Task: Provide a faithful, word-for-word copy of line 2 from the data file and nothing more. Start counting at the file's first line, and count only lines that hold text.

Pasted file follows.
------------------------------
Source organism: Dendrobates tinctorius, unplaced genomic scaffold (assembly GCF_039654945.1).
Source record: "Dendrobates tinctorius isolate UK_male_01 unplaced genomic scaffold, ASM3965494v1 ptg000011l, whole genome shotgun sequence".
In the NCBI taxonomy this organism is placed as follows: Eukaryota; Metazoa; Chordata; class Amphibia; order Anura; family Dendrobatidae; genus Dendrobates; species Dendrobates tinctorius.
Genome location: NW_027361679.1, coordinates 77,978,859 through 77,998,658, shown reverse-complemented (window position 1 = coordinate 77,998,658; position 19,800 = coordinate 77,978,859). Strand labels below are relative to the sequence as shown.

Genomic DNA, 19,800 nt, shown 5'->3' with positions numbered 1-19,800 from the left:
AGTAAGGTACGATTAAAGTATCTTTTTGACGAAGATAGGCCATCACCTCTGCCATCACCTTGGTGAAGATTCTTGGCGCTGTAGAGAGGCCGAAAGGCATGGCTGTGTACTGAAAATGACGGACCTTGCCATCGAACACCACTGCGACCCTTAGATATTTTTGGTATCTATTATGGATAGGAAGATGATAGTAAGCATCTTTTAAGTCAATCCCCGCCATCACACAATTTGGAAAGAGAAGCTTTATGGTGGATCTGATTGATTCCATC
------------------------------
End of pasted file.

Source record: "Dendrobates tinctorius isolate UK_male_01 unplaced genomic scaffold, ASM3965494v1 ptg000011l, whole genome shotgun sequence".